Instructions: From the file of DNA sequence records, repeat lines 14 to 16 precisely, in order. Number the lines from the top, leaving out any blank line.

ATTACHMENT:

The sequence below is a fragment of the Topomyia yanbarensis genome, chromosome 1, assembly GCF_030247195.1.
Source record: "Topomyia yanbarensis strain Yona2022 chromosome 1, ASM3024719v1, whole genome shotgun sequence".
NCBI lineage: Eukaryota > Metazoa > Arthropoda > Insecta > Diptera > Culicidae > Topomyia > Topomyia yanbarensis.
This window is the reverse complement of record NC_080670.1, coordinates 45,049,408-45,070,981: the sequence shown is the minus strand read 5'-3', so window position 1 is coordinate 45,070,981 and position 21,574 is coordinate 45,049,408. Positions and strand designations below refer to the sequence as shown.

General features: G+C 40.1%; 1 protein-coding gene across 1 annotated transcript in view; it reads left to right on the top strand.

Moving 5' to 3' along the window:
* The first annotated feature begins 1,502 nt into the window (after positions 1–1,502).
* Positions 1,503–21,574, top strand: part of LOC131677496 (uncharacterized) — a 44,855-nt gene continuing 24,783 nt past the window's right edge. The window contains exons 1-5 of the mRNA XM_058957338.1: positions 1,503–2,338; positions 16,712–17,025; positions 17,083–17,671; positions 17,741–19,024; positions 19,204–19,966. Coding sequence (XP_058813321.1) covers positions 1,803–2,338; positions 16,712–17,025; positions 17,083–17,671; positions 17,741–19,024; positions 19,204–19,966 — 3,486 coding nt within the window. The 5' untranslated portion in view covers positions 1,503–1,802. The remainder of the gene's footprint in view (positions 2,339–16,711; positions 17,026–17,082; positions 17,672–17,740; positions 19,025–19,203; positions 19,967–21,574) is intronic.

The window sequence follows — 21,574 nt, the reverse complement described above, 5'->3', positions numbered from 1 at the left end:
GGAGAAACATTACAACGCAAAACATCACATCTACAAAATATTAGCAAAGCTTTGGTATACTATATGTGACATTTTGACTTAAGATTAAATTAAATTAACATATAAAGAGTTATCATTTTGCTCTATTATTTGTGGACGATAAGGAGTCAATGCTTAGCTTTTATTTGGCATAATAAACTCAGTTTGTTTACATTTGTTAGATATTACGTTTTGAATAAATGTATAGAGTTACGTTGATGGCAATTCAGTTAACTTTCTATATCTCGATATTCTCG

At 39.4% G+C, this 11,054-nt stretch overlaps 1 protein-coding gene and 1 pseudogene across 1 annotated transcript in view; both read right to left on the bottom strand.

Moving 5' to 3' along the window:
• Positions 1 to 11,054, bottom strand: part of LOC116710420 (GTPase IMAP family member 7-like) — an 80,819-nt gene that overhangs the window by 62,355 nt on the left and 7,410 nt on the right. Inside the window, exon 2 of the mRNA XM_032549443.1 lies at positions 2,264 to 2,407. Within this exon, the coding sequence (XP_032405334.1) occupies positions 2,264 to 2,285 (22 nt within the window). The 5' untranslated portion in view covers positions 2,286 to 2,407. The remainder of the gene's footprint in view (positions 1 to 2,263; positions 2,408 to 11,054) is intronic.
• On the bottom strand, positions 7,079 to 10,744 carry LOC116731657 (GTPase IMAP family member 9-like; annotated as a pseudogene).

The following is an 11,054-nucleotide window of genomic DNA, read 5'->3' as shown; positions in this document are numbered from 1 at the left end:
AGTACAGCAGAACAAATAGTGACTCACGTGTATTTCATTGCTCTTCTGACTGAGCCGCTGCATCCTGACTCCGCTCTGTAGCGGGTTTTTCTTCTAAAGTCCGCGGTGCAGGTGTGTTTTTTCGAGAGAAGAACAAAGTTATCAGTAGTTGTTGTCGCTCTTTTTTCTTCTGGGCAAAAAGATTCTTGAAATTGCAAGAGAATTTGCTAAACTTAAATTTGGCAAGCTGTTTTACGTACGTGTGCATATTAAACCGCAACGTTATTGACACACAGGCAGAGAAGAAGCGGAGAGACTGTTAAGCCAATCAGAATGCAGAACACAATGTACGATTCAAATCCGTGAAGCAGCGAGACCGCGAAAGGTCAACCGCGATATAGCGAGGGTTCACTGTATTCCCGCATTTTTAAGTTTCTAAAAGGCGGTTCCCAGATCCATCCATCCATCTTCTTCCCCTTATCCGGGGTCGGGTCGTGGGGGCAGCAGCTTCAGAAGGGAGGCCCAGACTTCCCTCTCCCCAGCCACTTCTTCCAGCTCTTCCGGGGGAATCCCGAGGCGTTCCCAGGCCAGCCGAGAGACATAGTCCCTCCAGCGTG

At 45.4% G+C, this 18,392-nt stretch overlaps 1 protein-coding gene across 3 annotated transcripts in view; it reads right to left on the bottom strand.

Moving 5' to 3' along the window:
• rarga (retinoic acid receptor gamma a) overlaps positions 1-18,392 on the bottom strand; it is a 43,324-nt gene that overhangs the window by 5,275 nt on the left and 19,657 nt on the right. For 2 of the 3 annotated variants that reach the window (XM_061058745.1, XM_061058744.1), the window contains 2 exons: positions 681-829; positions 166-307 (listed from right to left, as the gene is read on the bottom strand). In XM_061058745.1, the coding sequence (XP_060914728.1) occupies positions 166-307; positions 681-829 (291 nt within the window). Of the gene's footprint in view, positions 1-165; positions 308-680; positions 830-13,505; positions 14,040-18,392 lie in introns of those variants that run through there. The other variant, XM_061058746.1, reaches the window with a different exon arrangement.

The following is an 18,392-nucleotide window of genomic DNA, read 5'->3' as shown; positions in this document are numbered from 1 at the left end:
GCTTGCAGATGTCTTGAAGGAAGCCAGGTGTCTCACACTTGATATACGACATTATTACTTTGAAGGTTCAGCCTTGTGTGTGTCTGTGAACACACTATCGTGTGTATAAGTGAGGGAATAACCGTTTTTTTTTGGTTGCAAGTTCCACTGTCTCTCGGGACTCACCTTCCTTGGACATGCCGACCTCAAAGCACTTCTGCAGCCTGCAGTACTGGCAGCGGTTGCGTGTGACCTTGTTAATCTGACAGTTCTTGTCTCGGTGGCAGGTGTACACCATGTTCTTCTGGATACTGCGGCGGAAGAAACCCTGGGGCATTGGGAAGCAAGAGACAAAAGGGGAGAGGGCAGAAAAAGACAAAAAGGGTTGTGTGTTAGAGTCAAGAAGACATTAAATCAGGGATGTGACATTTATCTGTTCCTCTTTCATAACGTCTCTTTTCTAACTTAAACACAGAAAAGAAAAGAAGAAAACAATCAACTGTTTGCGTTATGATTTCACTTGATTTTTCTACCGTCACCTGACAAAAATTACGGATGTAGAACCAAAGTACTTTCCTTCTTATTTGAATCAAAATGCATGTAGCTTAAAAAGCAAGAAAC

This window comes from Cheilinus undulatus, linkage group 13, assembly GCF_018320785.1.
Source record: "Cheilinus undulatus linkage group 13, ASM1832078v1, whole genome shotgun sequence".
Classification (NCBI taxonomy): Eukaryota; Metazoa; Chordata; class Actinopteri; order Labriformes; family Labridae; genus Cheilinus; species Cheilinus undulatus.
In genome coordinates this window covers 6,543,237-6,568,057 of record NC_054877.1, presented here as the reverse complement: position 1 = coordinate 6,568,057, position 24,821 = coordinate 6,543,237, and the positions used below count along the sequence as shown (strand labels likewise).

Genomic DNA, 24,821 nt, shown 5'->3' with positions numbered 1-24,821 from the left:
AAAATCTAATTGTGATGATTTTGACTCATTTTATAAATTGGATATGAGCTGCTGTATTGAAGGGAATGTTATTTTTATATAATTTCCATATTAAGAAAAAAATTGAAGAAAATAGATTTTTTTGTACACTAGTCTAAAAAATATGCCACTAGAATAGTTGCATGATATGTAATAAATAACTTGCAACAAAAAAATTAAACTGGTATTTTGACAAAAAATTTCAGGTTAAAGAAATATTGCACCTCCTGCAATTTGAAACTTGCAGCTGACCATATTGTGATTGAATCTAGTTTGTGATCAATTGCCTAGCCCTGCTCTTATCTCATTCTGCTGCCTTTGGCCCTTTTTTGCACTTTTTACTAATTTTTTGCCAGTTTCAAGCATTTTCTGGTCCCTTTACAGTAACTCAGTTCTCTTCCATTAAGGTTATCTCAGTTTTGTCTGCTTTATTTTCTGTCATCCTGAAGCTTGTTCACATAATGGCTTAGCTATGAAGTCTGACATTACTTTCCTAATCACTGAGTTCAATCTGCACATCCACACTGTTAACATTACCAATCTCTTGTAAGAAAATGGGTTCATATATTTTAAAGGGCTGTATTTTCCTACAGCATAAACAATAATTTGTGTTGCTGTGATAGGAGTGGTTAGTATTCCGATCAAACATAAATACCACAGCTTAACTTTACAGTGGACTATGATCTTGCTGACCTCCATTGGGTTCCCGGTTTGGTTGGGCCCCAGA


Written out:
• On the bottom strand, positions 7,079 to 10,744 carry LOC116731657 (GTPase IMAP family member 9-like; annotated as a pseudogene).

The following is an 11,054-nucleotide window of genomic DNA, read 5'->3' as shown; positions in this document are numbered from 1 at the left end:
AGTACAGCAGAACAAATAGTGACTCACGTGTATTTCATTGCTCTTCTGACTGAGCCGCTGCATCCTGACTCCGCTCTGTAGCGGGTTTTTCTTCTAAAGTCCGCGGTGCAGGTGTGTTTTTTCGAGAGAAGAACAAAGTTATCAGTAGTTGTTGTCGCTCTTTTTTCTTCTGGGCAAAAAGATTCTTGAAATTGCAAGAGAATTTGCTAAACTTAAATTTGGCAAGCTGTTTTACGTACGTGTGCATATTAAACCGCAACGTTATTGACACACAGGCAGAGAAGAAGCGGAGAGACTGTTAAGCCAATCAGAATGCAGAACACAATGTACGATTCAAATCCGTGAAGCAGCGAGACCGCGAAAGGTCAACCGCGATATAGCGAGGGTTCACTGTATTCCCGCATTTTTAAGTTTCTAAAAGGCGGTTCCCAGATCCATCCATCCATCTTCTTCCCCTTATCCGGGGTCGGGTCGTGGGGGCAGCAGCTTCAGAAGGGAGGCCCAGACTTCCCTCTCCCCAGCCACTTCTTCCAGCTCTTCCGGGGGAATCCCGAGGCGTTCCCAGGCCAGCCGAGAGACATAGTCCCTCCAGCGTG